Ultra Petroleum - Complete Disaster For Investors Post-Ch. 11

Shareholders of Ultra Petroleum (NASDAQ:UPL) received a significant recovery under a Ch. 11 reorganization plan in April 2017, but it has been almost straight downhill ever since. Holders of the $1.3 billion Ultra Petroleum HoldCo Notes have suffered major losses on the new equity they received.

The plan equity value per share was negotiated to be $17.30 under complicated future energy price scheme, which compares to the current price of only $1.77. There was a rights offering as part of the reorganization plan, and the rights offer price was set at $13.85 (20% discount from plan value).

The "old" UPL shares were trading over $8 per share shortly before the company exited Ch. 11. If an "old" UPL shareholder still has their new shares and participated in the rights offer, their effective recovery, using the current UPL stock price of $1.77, is only about $0.10 per share - almost nothing:

0.521562 new UPL shares times $1.77 = $0.92 per "old" share

0.068258 rights per share times ($1.77-$13.85) = loss $0.82 per "old" share

Net value of amount received per "old" UPL share = $0.10

Holders of the OpCo Notes received full recovery under the reorganization plan, but the $1.3 billion HoldCo Notes were investors that "loaned to own" and received new stock and rights. The "expected" value for 70.579 million new shares that they received would have a total value of $1.221 billion using the plan equity value of $17.30 per share. That would have given them about 94% recovery (not factoring rights offer participation nor the amount of their unpaid interest claim). Using the current stock price, their recovery is only 9.6%, and if they participated in the rights offer, their recovery is actually negative. The hedge fund Fir Tree has suffered severe losses on its UPL investment.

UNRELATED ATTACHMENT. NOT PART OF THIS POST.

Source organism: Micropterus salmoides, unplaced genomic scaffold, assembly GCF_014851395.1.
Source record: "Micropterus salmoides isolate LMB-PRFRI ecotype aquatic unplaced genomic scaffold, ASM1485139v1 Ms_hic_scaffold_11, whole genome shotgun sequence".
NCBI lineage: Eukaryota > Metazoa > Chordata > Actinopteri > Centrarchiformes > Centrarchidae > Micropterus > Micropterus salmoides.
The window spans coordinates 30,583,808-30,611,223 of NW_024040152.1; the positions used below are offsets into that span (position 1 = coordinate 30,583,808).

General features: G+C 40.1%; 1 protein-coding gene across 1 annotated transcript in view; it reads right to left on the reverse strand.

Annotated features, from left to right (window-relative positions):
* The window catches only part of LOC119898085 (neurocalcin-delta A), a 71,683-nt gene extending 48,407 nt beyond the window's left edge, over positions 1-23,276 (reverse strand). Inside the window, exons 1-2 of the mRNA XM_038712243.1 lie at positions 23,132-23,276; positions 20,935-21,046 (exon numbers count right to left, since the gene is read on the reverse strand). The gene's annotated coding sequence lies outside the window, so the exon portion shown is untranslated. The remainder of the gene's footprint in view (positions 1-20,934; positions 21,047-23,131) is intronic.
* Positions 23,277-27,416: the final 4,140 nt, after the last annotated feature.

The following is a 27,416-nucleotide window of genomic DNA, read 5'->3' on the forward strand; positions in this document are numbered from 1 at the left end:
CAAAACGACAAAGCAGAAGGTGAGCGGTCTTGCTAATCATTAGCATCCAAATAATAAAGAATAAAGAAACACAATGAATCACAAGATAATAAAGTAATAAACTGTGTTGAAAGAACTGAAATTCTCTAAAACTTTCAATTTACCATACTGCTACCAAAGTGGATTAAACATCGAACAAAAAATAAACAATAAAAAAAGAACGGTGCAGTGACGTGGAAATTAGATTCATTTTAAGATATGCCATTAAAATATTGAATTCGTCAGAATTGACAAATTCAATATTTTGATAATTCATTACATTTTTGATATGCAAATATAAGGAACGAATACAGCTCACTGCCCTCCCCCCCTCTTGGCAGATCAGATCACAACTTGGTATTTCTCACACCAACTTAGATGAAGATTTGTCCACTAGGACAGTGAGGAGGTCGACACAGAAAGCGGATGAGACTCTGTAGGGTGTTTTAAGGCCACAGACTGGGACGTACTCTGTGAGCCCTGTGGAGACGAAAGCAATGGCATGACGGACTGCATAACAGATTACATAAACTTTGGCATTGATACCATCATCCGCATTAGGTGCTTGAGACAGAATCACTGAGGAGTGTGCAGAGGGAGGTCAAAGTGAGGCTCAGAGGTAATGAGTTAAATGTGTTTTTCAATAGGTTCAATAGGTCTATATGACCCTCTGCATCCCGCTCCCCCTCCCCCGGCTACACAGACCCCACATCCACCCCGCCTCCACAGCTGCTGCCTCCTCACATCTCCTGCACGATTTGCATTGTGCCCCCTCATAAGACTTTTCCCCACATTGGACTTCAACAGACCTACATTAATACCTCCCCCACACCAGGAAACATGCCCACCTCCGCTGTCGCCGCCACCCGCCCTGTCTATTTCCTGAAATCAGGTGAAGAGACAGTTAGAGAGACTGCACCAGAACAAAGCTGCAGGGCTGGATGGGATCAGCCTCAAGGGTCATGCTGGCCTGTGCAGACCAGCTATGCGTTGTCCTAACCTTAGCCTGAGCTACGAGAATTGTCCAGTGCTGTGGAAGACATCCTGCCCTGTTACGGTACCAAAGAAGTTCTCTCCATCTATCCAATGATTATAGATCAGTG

UPL has mediocre assets, poor management, and too much debt. With very low Opal Hub prices earlier this year and long-term debt of $2.12 billion, investors now value the equity at just under $350 million. While it is too early to talk about Ch. 11 Part 2, investors are clearly worried.


Many energy companies have exited Ch. 11 and are operating within "normal" expectations. Other companies have a disaster for investor under reorganization plans and post-bankruptcy. Even professional "loan to own" hedge fund managers have been hurt by their inept and incompetent analysis of the Ch. 11 process. Because of retail investor restrictions on rights offerings, it is even difficult for small investors to make profitable trades on some bankrupt securities.

Investing in bankrupt securities can be profitable in some limited cases, but one must constantly follow court filings and other events. These are not usually buy-and-hold, long-term investment ideas.

Disclosure: I am/we are long IHRTQ NOTES. I wrote this article myself, and it expresses my own opinions. I am not receiving compensation for it (other than from Seeking Alpha). I have no business relationship with any company whose stock is mentioned in this article.

Additional disclosure: I am no longer short UPL

Editor's Note: This article covers one or more microcap stocks. Please be aware of the risks associated with these stocks.